Overcoming Jealousy, Reading Wild
By Emily Burns Morgan
Cheryl Strayed, author of Wild, was in Yuknavitch’s Portland writing group. So was Chuck Palahniuk and probably many other talented writers we haven’t heard of yet. And I’m like 99% happy for them and only 1% jealous; okay, maybe 5%. Not so much of Palahniuk, whom I admire but who writes fiction (and worlds differently than I do), but of these women who tell stories not so different from mine, in voices I recognize inside my soul. Perversely, I resist such voices. I didn’t read The Chronology of Water until my personal librarian put his copy in my hands, and I held out on Strayed until I just couldn’t do it anymore—I wanted to read it before the film version starring Reese Witherspoon comes out later this year.
I’m so glad I finally gave in. Wild is a gripping, abundant, fully-realized and possibly perfect memoir that I literally lost sleep over. That doesn’t happen very often for me, and I certainly didn’t expect it to with a book about a person hiking the Pacific Crest Trail by herself. I guess that’s another part of why I waited to read it: the premise sounded boring. Don’t get me wrong, I enjoy a nature book now and then—I liked Walden well enough, I just don’t consider it a page-turner. And yet somehow Strayed manages to make Wild exactly that.
The inciting incident is heart-wrenching if not, sadly, altogether unique. Strayed’s loving, charming, Minnesota-hippie mother loses her battle with cancer when Strayed is just twenty-two. In the wake of that incomprehensible loss, the young woman’s life quickly unravels. Her remaining family falls apart, she divorces her loving husband, travels around the country for a few years, and takes up heroin before deciding, pretty much on a whim, that hiking the Pacific Crest Trail from California to Oregon will be just what she needs to sort herself out. She’ll commune with nature, find herself again or figure out who she is now, spend time alone facing things, and whatnot. Who can’t relate? It’s the same thing I was looking for when I moved to Thailand by myself at age twenty-four. As on my own journey of self-discovery, Strayed faces a great deal of adversity before reaching a literal and figurative place of catharsis.
While it’s true, as advertised, that Strayed is alone for much of the book, an interesting and inspiring cast of characters I hadn’t expected shows up, too. Strayed meets many folks on the trail who help her. It’s unlikely she would have made it without the kindness of strangers, and she learns much from her relationships with them—though not as much, I think, as from her solo interactions with the trail itself. Strayed describes the landscape of the Western United States in rich, accurate, and loving prose, painting scenes of California’s Sierra Nevada mountains that I can only see through her eyes, as well as many descriptions of the Oregon that I have come to know and treasure as deeply in my own heart. The PCT itself is a major character in this book and (no offense to Walden) one that far surpasses a humble pond in a wood. The incredible variety of the landscape and its geographical features is rendered appropriately mind-boggling. Strayed reminds us how unconsciously easy it has become to believe that this planet was created for our enjoyment and ease. Such an attitude imbues our human problems with a dangerous degree of self-importance. It’s only when we get out into nature that we remember we are just a small part of an incomprehensibly vast and complex whole, and that nature is more or less indifferent to our existence. One does not often come across a book that explores these ideas and yet feels so thoroughly modern.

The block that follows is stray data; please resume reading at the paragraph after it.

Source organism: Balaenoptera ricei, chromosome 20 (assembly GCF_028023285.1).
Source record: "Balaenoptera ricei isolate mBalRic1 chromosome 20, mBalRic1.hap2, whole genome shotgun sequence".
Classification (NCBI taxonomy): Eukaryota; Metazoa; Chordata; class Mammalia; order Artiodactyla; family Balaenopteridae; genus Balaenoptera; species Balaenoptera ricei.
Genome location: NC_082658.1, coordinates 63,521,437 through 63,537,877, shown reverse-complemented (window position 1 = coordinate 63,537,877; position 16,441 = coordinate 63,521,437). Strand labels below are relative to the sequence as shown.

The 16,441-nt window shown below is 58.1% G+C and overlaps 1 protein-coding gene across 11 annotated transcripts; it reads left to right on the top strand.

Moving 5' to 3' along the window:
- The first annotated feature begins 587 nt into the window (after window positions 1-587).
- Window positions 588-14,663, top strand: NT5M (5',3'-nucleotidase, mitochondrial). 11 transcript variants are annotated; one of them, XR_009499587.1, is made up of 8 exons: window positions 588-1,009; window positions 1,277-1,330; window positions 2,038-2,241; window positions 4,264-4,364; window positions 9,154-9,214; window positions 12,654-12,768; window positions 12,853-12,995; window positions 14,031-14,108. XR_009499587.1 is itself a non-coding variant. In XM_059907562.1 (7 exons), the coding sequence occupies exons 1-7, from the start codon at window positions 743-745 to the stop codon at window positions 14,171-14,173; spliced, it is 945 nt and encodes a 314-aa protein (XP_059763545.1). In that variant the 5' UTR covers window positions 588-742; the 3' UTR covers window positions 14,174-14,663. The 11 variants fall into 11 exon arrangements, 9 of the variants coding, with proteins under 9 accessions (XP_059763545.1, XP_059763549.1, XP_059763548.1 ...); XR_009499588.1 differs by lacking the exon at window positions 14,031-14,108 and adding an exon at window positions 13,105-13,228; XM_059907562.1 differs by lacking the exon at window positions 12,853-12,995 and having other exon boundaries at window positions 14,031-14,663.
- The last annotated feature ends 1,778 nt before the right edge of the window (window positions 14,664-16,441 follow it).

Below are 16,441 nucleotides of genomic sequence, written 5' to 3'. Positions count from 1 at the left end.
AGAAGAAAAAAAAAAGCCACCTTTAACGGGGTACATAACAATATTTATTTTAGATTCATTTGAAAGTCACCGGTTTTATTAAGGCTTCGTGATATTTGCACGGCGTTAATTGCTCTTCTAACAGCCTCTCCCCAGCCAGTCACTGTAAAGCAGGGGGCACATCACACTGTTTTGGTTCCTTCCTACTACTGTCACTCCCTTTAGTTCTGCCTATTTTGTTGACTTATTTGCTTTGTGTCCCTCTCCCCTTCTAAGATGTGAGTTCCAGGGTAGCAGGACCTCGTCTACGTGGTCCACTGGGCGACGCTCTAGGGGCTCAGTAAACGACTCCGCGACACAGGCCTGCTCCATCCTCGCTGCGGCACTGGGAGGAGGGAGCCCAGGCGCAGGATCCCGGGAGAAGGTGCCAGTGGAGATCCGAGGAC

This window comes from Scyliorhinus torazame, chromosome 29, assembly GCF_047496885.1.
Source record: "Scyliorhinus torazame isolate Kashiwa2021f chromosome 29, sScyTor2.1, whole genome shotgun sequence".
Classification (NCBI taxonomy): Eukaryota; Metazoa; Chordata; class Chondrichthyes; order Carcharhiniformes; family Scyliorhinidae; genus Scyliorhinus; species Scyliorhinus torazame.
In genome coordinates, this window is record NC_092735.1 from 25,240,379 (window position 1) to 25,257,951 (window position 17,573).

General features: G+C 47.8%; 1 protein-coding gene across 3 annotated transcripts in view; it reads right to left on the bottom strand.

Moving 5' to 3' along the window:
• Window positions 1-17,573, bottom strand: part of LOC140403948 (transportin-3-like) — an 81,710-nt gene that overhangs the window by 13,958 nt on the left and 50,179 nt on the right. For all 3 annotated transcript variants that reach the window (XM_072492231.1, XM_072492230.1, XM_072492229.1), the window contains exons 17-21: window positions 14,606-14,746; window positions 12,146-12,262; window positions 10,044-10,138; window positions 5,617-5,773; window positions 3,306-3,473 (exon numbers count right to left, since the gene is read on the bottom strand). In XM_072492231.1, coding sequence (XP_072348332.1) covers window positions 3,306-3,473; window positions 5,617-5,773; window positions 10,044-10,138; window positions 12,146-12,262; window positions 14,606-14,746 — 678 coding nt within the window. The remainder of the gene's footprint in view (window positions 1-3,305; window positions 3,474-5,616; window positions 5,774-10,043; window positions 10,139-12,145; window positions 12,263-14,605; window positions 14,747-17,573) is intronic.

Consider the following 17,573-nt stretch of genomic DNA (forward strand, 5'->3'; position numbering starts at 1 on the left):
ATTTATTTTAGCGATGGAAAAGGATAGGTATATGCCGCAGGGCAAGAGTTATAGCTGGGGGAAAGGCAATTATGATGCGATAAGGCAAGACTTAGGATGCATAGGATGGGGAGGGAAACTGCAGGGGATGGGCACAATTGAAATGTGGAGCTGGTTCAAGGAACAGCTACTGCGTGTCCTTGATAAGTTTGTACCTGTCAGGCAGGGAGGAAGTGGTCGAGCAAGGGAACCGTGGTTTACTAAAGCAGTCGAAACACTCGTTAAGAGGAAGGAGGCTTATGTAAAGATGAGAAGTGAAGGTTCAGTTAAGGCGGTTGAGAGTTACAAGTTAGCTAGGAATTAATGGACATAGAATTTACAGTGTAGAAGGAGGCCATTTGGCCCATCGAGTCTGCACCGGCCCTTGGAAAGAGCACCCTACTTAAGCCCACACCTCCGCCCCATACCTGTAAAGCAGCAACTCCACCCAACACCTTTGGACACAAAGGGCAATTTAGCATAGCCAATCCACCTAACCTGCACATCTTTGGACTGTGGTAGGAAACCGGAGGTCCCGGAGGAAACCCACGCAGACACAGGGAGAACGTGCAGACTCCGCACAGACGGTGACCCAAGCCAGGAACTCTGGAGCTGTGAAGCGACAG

Strayed arrives on the PCT naïve and underprepared. She has packed too much; she has not saved enough; she has failed to learn how to use her compass (though she does drag along the heavy book explaining it); she has not broken-in her boots. She makes many mistakes, but her difficulties are what push her to grow and change, to accept loss and move through hardship. I found myself thinking that though Strayed’s story has different starting and midpoints than mine, our (and no doubt many others’) end point was the same: catharsis, Oregon.
If everything had worked out perfectly—if there had not been snow and impasses and ill-fitting boots and missed trailheads and sketchy hunters and wild animals—Strayed’s experience would not have made for a good book. And as yet another Portland writer, Donald Miller, points out in his unique, exceptional memoir A Million Miles in a Thousand Years, we aren’t really living if we’re not living good stories, and good stories inevitably involve a character overcoming hardship in order to achieve something she cares about. So maybe it’s a good sign that memoirs are so hot right now. Maybe it means we’re starting to realize the truth in these stories—that great adventures and high drama and big payoffs are not just for characters in books. Terrible, wonderful, extraordinary things happen to real people, too, all the time, whether we like it or not. We only grow and develop into fully-formed characters, though, if we are willing to take terrible, wonderful, extraordinary risks. If we are willing to stray, quite a bit, off the path.
Emily Burns Morgan is a writer, editor, and professor in Brooklyn. Her work has appeared in The Raleigh Review, Killing the Angel, and The Montreal Review, among other publications.